3. Out: Pretending you know everything. You don’t have all the answers, so why try to make people think you do? In: Knowing your leadership team members and trusting them. Choose great people who have the right skills and fit the culture. And get out of the way.

4. Out: No mistakes, or a “no tolerance policy” some still think works. In: Learning from mistakes, or being the first to admit an error.

5. Out: The balance sheet drives the business, and informs all other decisions. In: People drive the business, boosting customer loyalty, and profit.

Check out the rest of the article for the remaining 5 items. I think this is a great list that will make you more effective with your team and also help you relate better to today’s employees.

Open-ended vacation policies

The lines are blurring between work days and off days, along with workplace and home environments, as technology makes us more accessible. One trend emerging has to do with open-ended vacation policies.

Unlimited paid vacation is the new trend, as you encourage workers to be responsible and take the time off they need. This makes workers more productive. The idea is a Results-Only Work Environment. Not many companies are doing it, but it’s becoming popular in the tech field.

Are you using social business tools?

The image above isn’t practical for all businesses. For small, virtual businesses to larger corporations, getting workers around a table to solve problems or implement new procedures is just not an option. teleconferencing can help, but social business tools can be even more effective.

When Red Robin Gourmet Burgers introduced its new Tavern Double burger line last month, the company had to get everything right. So it turned to social media.

The 460-restaurant chain used an internal social network that resembles Facebook to teach its managers everything from the recipes to the best, fastest way to make them. Instead of mailing out spiral-bound books, getting feedback during executives’ sporadic store visits and taking six months to act on advice from the trenches, the network’s freewheeling discussion and video produced results in days. Red Robin is already kitchen-testing recipe tweaks based on customer feedback — and the four new sandwiches just hit the table April 30.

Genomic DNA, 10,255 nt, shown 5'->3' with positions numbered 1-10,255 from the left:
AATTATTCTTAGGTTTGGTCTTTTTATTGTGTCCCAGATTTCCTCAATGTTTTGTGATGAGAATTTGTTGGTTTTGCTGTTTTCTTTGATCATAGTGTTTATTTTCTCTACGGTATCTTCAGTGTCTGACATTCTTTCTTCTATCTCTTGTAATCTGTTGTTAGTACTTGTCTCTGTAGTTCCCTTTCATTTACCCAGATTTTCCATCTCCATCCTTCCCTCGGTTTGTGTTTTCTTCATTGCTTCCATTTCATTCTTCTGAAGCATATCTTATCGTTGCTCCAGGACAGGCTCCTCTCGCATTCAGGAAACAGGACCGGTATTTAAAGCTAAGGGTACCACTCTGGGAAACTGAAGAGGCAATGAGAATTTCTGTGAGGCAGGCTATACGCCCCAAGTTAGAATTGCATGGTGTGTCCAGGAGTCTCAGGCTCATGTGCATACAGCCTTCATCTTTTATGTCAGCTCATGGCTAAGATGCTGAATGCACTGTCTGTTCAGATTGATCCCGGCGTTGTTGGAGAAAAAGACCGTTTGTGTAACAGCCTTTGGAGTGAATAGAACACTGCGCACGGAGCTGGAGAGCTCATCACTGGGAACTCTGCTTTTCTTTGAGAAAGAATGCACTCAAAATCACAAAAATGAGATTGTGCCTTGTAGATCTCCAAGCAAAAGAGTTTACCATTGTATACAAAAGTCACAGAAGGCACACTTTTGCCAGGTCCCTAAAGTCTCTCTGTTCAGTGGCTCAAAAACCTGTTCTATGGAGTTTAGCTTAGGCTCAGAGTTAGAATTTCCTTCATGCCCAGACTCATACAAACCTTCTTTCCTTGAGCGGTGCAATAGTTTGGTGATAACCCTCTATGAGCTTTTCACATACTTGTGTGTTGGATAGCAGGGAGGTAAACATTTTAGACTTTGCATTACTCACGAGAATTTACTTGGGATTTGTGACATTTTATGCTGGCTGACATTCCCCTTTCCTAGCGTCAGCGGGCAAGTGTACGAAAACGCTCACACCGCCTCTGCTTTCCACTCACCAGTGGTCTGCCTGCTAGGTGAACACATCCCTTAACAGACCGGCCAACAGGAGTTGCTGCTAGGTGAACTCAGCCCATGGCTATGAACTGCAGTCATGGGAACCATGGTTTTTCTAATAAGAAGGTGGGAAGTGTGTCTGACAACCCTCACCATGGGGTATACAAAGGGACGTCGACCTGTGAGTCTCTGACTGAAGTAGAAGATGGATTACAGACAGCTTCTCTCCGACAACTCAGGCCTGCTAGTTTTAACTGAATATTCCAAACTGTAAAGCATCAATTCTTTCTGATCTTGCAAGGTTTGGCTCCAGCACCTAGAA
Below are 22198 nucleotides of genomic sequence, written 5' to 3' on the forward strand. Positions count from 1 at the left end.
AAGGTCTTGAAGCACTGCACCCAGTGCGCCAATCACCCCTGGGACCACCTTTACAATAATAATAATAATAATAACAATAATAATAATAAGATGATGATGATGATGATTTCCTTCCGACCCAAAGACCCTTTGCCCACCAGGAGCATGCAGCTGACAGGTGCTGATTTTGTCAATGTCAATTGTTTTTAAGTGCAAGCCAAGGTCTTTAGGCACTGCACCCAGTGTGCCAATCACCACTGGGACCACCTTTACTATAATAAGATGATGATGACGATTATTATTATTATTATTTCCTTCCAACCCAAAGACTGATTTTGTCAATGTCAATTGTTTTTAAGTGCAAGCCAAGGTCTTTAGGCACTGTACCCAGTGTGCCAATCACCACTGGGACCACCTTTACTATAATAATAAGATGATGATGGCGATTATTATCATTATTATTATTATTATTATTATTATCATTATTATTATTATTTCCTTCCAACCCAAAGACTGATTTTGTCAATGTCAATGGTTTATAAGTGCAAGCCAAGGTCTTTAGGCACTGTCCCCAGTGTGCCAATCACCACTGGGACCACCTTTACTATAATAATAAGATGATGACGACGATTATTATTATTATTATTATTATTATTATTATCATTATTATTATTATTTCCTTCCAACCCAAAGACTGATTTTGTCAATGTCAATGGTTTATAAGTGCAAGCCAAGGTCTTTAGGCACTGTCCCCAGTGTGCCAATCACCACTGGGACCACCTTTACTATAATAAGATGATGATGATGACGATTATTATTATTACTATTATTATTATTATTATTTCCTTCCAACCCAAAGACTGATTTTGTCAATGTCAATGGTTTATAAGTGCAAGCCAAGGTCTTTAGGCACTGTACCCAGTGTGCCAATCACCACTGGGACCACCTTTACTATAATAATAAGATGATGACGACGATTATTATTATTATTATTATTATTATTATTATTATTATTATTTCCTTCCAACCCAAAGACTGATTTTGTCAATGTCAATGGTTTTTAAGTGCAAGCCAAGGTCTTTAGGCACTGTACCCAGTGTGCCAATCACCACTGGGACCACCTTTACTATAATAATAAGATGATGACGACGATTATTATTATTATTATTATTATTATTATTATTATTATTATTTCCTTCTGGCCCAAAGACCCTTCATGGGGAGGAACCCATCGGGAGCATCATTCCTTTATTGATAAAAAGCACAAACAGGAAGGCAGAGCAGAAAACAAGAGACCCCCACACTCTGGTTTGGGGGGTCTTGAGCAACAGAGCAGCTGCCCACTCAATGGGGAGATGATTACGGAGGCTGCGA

Facebook’s initial public offering Friday — the largest by a technology company — is a watershed moment for the consumer side of the Web, but social networking’s real economic impact might be ahead as companies learn how to harness “social business” tools.

These corporate social networks can be an incredible tool for companies of all sizes. Just imagine the impact all of this can have on innovation and productivity in your company? The social media revolution is just getting started and it will impact your career and workplace as much as your personal life. Don’t get left behind.

The rise of Enterprise Social Networks

As social media impacts our personal lives, it also affects us at work as well. It also offers opportunities for the workplace, particularly in larger organizations.

We see everyday what’s possible with social networks for improving customer engagement and experiences? Can the same be done with internal social networks for improving employee engagement and experiences?

In the many years of helping businesses align business objectives with social and new media strategies, there is one thing that always introduces difficulty into the equation, employee engagement. At some point in the development of any strategy, employee and stakeholder input is critical to ensure relevance and ultimately success. While social media may more often than not live in the marketing department, it affects the entire organization and as such, requires a centralized approach to leadership and management combined with a distributed platform for communication and learning.

Enterprise social networks (ESNs) are on the rise as they can deliver an immediate solution for aligning stakeholders around activity streams with the familiarity of Twitter or Facebook. These internal social networks are not only validating and useful to power users, but also friendly and easy to participate in for those who are new to the platform. While the promise of ESNs is significant to the future of how employees interact, learn, and ultimately work, challenges exist around adoption and overall measurement. And, like social media in general, businesses often underestimate or altogether miss the true potential of social networks and the role they play in bringing people together to do something incredible…over and over.

Read the whole article as it lays out the many benefits for connecting your team through an internal social network.